Fourth defining metaphor
A major challenge we currently face concerns the need to overturn the faculty’s attitude of neglect toward general education. Because our core is primarily an “anything-counts” curriculum, and because almost all major courses can also fulfill general education requirements, faculty have no incentive to attend to general education as a distinct enterprise. Students have no incentive either. Thus, silence prevails.
Further, because what counts as a general education course is defined by whatever departments decide to offer in any particular semester, no real criteria exist for course inclusion, except that the course must fit within the range of distribution requirements. This “up-for-grabs” attitude toward students’ general education is big on choice and freedom but thin on critical analysis and judgment. And that is why core wars tend to be bloodbaths. Lack of communication often leads to screaming and yelling.
As I said before, our task force heard this silence loud and clear and proposed a process of continual dialogue and improvement led by a general education program committee that would be responsible for the integrity and vitality of the curriculum. It would also have the power to propose changes to the framework if necessary, without starting from scratch and claw. Therefore, faculty and curriculum development as well as the broadest possible participation would be necessary. In other words, we would have to turn faculty members’ attention in new directions, shift their gaze toward new occasions for learning and scholarship, and more importantly, redirect their interests toward a different set of colleagues outside their customary disciplines—and more particularly, toward a different set of students, intent not only on acquiring expertise in a major but on acquiring a coherent and integrated general education with distinctive teaching and learning expectations.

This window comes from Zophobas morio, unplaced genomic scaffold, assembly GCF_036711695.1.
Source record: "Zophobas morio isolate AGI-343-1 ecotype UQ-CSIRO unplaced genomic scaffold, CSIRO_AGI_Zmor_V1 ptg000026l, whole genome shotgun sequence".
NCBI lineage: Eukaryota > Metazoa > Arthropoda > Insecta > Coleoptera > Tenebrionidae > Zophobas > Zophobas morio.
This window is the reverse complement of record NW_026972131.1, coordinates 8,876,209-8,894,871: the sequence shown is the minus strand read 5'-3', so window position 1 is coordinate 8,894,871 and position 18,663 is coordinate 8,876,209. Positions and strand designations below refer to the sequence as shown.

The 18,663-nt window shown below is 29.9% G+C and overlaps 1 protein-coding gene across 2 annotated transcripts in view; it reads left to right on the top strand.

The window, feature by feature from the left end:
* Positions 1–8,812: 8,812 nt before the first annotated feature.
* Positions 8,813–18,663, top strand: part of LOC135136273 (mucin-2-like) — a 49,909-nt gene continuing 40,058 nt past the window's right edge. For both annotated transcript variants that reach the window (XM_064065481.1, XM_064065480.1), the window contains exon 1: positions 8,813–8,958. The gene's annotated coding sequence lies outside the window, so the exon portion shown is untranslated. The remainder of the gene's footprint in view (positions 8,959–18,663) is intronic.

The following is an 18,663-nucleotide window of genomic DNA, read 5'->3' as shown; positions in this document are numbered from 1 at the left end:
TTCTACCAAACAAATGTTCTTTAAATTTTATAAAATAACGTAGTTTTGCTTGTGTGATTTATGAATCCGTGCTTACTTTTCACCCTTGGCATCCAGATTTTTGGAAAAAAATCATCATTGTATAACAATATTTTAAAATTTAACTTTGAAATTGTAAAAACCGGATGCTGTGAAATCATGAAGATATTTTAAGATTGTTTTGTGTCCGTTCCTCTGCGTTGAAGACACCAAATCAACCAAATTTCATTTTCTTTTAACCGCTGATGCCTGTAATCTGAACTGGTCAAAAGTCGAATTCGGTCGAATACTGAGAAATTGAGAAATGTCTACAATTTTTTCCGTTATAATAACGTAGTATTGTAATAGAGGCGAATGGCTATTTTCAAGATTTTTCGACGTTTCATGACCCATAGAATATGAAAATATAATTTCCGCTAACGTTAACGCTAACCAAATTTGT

So instead of a process whereby faculty and students filled in blanks on core curriculum checklists, we proposed a process whereby faculty and students filled each other in on what it means to be liberally educated. The task force created both a framework of requirements and a process for promoting dialogue about what should be included in the framework. In other words, we proposed a collaborative course of action designed to challenge faculty to decide together, on an ongoing basis, what general education students should learn and demonstrate in a particular course or collection of related courses. Faculty would embark upon a shared path of common purpose rather than trailing off into divergent routes of individual and departmental concern.
To be clear, faculty have just recently approved our program proposal. The real tests are ahead of us as we move the process of faculty and curriculum development along. It will require quite a bit of getting to know folks from other disciplines. It will require quite a bit of talk; quite a bit of listening; quite a bit of give and take; quite a bit of study, research, debate, and agreement; quite a bit of humility, level-headedness, courage, and hope. That is, it will require quite a bit of what we expect our students to gain from a general education. We should expect to practice what we teach, and become students of general education ourselves.
The dog walker, the heart, the loop-the-loop journey, the shared path, the faculty as student: these defining metaphors present useful ways of conceptualizing general education reform and the collegiality required of us all as we strive to sustain our agreements and commitments. There will be more defining metaphors ahead; the trick is to know which to live and work by.
And by the way, the rats did finally agree to get along and out of there.
Laurence Musgrove is associate professor of English and director of the general education program at Saint Xavier University